Nicotine is well-known for being the addictive ingredient in cigarettes, which will kill you, but it’s also a very potent poison on its own, with a long and lethal history.
Wired magazine’s Elemental blog tells the tale of the 1850 high-society murder that prompted an enterprising chemist to learn how to detect the signs of nicotine poisoning in a murdered victim.
Elemental’s nicotine post is part of a series in which bloggers write about their favorite toxic chemicals. Here’s BoingBoing’s list of them, in case they drop off the front page of ScienceGeist, the blog that lists them.
Yes, some people have favorite toxic chemicals. My personal favorite happens to be whatever’s in the moth-murdering homicidal death spray that’s keeping the moths from taking over my house.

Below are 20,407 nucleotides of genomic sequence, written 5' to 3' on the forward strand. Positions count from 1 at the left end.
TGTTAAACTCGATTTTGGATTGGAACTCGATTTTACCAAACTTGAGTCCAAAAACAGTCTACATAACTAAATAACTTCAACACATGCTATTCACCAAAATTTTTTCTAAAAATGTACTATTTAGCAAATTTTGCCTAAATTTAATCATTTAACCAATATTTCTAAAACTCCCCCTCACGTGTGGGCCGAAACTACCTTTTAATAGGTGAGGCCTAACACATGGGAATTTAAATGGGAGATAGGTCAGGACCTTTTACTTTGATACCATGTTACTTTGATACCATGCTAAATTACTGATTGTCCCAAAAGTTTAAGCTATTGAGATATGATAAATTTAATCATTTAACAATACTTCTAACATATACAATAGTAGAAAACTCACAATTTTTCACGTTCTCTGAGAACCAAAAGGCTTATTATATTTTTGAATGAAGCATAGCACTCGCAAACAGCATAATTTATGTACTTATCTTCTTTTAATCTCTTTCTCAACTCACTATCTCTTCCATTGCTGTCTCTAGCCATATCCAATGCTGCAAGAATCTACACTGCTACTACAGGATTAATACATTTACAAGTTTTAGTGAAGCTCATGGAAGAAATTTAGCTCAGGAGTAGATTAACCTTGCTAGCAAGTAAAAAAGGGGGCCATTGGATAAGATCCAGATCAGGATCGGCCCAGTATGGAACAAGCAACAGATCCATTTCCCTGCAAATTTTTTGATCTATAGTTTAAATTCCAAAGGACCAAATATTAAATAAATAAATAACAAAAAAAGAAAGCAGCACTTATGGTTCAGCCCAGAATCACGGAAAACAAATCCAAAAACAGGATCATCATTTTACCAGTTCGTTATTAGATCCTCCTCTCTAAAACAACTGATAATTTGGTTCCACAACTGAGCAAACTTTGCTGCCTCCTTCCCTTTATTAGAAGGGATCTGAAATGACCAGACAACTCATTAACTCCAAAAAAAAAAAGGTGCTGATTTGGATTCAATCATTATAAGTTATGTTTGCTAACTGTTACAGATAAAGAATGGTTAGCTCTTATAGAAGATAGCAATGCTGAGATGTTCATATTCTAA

Incidentally, people are complaining about the way people use the word “poisonous” again, and are pointing out that they usually mean venomous.
I’m a little on the fence about this. Although allowing the words to continue to have two separate meanings might be useful–for greater specificity and clarity of meaning–do we really want to give preference to dictionaries to determine a word’s meaning over the word’s actual common usage? When does misuse become legitimate use?
There are still people complaining that “ain’t” isn’t a legitimate word, when it’s been around for more than two hundred years.
And does anyone really think “Well I’d better not eat that platypus, then” when they hear the critters are “poisonous” rather than being correctly described as “venomous”?